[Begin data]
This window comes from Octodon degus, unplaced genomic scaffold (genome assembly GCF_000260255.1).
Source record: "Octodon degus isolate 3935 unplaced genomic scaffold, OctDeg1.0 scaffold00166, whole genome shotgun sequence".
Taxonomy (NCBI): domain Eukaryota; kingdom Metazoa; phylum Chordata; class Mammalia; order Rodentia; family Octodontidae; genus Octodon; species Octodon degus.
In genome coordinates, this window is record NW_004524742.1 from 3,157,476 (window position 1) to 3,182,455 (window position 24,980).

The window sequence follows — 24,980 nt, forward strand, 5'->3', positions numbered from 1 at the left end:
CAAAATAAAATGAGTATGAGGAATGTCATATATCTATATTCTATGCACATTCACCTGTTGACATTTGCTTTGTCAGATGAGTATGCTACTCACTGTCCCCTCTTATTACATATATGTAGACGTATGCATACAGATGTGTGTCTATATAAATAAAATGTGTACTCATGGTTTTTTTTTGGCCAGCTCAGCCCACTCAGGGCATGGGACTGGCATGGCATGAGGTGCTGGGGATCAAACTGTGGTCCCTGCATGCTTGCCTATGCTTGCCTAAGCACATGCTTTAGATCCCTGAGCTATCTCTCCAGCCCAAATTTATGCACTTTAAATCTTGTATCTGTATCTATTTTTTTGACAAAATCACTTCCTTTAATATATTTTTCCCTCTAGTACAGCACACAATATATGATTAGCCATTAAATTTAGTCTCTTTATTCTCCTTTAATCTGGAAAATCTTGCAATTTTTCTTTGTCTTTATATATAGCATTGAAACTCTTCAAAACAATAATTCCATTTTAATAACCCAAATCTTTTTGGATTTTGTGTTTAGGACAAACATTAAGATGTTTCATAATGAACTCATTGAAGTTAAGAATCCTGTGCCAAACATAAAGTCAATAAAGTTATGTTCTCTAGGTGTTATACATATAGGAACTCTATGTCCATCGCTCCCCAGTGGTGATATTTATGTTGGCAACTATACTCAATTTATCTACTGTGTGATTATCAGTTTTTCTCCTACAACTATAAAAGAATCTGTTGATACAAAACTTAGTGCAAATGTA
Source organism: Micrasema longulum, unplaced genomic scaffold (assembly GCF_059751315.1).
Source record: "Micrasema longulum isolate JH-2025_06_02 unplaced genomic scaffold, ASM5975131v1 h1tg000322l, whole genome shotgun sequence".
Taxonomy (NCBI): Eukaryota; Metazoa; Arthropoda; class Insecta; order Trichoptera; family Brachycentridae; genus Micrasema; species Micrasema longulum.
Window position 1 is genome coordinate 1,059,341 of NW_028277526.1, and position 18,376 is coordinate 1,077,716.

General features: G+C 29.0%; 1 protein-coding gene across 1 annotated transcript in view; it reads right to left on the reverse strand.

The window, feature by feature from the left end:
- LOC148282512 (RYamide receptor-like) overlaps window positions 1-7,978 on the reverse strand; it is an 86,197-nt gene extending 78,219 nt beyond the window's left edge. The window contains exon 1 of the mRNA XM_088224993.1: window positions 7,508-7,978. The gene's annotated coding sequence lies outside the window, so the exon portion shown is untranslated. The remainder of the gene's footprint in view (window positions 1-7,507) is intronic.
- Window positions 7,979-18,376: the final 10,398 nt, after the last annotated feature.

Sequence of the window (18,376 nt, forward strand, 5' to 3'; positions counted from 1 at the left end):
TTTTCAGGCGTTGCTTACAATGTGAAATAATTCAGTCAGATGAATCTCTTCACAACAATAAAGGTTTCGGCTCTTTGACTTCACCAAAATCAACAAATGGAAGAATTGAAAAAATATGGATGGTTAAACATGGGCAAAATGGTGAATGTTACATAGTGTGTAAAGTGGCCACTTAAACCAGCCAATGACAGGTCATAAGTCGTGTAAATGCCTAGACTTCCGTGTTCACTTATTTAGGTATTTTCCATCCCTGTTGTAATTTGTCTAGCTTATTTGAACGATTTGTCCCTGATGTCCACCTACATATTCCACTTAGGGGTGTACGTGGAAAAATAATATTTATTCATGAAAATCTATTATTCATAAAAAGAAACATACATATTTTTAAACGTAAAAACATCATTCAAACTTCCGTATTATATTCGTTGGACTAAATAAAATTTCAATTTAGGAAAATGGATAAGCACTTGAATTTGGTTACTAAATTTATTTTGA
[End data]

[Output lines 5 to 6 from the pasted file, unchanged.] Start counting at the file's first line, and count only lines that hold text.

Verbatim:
The window sequence follows — 24,980 nt, forward strand, 5'->3', positions numbered from 1 at the left end:
CAAAATAAAATGAGTATGAGGAATGTCATATATCTATATTCTATGCACATTCACCTGTTGACATTTGCTTTGTCAGATGAGTATGCTACTCACTGTCCCCTCTTATTACATATATGTAGACGTATGCATACAGATGTGTGTCTATATAAATAAAATGTGTACTCATGGTTTTTTTTTGGCCAGCTCAGCCCACTCAGGGCATGGGACTGGCATGGCATGAGGTGCTGGGGATCAAACTGTGGTCCCTGCATGCTTGCCTATGCTTGCCTAAGCACATGCTTTAGATCCCTGAGCTATCTCTCCAGCCCAAATTTATGCACTTTAAATCTTGTATCTGTATCTATTTTTTTGACAAAATCACTTCCTTTAATATATTTTTCCCTCTAGTACAGCACACAATATATGATTAGCCATTAAATTTAGTCTCTTTATTCTCCTTTAATCTGGAAAATCTTGCAATTTTTCTTTGTCTTTATATATAGCATTGAAACTCTTCAAAACAATAATTCCATTTTAATAACCCAAATCTTTTTGGATTTTGTGTTTAGGACAAACATTAAGATGTTTCATAATGAACTCATTGAAGTTAAGAATCCTGTGCCAAACATAAAGTCAATAAAGTTATGTTCTCTAGGTGTTATACATATAGGAACTCTATGTCCATCGCTCCCCAGTGGTGATATTTATGTTGGCAACTATACTCAATTTATCTACTGTGTGATTATCAGTTTTTCTCCTACAACTATAAAAGAATCTGTTGATACAAAACTTAGTGCAAATGTA